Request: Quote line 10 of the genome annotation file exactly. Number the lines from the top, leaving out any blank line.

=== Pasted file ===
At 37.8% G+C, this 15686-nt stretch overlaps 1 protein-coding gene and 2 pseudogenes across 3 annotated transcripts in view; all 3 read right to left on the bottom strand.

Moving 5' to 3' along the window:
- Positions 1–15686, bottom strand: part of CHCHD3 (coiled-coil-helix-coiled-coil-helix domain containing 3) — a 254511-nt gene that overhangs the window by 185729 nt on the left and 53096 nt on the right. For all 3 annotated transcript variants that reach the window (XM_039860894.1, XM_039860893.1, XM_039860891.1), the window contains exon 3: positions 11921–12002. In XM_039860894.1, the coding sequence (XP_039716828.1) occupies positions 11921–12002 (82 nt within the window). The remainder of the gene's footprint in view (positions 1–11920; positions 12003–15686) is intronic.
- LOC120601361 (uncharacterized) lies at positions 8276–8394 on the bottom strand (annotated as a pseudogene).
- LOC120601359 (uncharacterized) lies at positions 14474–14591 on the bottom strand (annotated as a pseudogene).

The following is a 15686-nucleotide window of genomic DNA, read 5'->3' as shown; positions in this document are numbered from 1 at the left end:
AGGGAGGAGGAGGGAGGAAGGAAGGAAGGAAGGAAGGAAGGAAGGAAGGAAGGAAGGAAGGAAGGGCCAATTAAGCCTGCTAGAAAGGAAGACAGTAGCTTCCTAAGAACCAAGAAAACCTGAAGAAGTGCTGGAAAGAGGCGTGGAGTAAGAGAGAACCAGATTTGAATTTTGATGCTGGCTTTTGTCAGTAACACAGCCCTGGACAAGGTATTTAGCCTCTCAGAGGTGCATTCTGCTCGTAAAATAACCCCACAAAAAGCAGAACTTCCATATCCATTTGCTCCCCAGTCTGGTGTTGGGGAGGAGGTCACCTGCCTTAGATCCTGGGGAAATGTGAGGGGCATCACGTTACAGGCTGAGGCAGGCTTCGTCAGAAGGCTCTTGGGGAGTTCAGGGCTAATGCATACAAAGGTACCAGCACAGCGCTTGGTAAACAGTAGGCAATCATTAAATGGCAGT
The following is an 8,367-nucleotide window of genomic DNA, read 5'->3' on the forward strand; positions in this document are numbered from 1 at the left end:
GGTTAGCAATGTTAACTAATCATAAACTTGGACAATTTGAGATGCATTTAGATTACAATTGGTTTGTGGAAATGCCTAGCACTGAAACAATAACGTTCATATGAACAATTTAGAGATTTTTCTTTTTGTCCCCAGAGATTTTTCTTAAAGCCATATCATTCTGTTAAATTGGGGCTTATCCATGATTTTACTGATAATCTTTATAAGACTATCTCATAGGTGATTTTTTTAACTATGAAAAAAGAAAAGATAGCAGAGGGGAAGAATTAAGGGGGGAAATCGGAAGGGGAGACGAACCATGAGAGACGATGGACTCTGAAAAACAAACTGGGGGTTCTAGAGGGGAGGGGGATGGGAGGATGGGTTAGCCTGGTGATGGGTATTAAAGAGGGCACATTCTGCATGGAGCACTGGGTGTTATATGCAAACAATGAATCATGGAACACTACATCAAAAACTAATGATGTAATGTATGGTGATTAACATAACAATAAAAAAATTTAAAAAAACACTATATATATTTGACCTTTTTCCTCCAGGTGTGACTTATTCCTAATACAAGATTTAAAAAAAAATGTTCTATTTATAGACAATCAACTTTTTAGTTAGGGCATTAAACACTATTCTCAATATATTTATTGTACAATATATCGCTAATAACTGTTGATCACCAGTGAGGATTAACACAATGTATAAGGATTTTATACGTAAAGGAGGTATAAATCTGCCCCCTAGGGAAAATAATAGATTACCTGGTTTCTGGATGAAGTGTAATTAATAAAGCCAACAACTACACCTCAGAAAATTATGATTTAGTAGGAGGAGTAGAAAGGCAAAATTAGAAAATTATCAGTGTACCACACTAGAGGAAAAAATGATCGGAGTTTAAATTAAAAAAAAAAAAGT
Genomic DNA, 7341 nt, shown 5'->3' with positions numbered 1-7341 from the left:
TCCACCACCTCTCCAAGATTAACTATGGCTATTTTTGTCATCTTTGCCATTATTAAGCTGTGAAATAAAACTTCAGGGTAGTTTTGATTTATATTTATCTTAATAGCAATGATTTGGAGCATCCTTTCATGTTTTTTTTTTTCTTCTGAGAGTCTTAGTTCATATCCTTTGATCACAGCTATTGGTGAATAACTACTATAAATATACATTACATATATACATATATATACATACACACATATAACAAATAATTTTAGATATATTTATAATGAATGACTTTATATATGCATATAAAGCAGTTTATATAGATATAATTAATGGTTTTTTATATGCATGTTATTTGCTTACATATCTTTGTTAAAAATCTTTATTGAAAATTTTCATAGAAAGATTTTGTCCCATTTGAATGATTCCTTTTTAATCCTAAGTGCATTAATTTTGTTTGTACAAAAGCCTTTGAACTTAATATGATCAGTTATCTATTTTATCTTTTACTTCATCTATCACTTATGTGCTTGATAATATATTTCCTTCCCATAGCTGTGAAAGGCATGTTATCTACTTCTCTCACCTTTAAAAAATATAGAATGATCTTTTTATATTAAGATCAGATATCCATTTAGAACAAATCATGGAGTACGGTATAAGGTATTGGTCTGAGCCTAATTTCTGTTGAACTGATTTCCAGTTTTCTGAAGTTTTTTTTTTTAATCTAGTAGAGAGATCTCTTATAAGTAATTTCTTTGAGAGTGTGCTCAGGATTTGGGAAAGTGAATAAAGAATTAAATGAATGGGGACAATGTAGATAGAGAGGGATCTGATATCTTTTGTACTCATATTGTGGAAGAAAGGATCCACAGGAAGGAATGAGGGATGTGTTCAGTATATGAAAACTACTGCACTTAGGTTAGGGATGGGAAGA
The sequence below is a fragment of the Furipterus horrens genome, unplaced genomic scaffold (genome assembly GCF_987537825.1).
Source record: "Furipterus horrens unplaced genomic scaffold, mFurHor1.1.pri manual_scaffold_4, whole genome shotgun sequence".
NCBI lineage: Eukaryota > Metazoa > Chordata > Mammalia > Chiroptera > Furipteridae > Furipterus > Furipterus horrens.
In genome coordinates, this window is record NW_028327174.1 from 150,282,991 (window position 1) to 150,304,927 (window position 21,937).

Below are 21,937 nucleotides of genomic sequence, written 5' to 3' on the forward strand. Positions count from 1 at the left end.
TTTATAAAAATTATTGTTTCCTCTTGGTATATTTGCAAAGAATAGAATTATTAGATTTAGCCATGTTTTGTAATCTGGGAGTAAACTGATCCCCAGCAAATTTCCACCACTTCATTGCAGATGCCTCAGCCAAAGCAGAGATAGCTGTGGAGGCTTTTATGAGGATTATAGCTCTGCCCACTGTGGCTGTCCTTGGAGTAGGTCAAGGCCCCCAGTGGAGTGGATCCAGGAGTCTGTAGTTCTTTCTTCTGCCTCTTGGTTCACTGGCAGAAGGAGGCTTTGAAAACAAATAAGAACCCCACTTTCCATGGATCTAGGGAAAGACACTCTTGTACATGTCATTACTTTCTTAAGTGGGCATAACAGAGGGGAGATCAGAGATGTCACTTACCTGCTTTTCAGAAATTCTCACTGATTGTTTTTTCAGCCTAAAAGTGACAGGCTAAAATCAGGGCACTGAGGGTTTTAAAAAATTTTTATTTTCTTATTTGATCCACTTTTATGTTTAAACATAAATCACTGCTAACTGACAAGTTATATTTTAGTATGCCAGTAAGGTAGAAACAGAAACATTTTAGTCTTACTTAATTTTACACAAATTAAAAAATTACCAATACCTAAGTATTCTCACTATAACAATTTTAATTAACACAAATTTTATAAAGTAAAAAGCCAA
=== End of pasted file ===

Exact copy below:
Genomic DNA, 7341 nt, shown 5'->3' with positions numbered 1-7341 from the left: